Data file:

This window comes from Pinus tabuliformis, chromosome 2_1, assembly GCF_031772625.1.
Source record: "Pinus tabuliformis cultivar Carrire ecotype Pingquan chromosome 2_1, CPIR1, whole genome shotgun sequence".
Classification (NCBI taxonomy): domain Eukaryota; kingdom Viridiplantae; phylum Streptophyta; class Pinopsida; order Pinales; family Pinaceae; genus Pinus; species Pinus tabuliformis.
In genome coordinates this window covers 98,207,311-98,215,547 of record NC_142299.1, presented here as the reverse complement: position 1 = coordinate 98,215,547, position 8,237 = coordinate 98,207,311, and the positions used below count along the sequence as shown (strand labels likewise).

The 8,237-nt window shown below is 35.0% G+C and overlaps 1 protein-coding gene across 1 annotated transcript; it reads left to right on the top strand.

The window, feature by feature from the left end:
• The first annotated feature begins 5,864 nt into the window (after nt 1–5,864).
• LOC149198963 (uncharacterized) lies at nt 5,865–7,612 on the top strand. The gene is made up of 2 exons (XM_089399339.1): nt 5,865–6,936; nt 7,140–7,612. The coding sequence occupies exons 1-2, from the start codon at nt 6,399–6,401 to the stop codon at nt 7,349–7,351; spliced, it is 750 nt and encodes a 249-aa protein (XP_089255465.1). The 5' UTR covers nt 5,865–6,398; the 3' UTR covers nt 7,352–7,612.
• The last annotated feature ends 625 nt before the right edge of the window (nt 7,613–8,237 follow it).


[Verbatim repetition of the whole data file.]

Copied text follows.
This window comes from Pinus tabuliformis, chromosome 2_1, assembly GCF_031772625.1.
Source record: "Pinus tabuliformis cultivar Carrire ecotype Pingquan chromosome 2_1, CPIR1, whole genome shotgun sequence".
Classification (NCBI taxonomy): domain Eukaryota; kingdom Viridiplantae; phylum Streptophyta; class Pinopsida; order Pinales; family Pinaceae; genus Pinus; species Pinus tabuliformis.
In genome coordinates this window covers 98,207,311-98,215,547 of record NC_142299.1, presented here as the reverse complement: position 1 = coordinate 98,215,547, position 8,237 = coordinate 98,207,311, and the positions used below count along the sequence as shown (strand labels likewise).

The 8,237-nt window shown below is 35.0% G+C and overlaps 1 protein-coding gene across 1 annotated transcript; it reads left to right on the top strand.

The window, feature by feature from the left end:
• The first annotated feature begins 5,864 nt into the window (after nt 1–5,864).
• LOC149198963 (uncharacterized) lies at nt 5,865–7,612 on the top strand. The gene is made up of 2 exons (XM_089399339.1): nt 5,865–6,936; nt 7,140–7,612. The coding sequence occupies exons 1-2, from the start codon at nt 6,399–6,401 to the stop codon at nt 7,349–7,351; spliced, it is 750 nt and encodes a 249-aa protein (XP_089255465.1). The 5' UTR covers nt 5,865–6,398; the 3' UTR covers nt 7,352–7,612.
• The last annotated feature ends 625 nt before the right edge of the window (nt 7,613–8,237 follow it).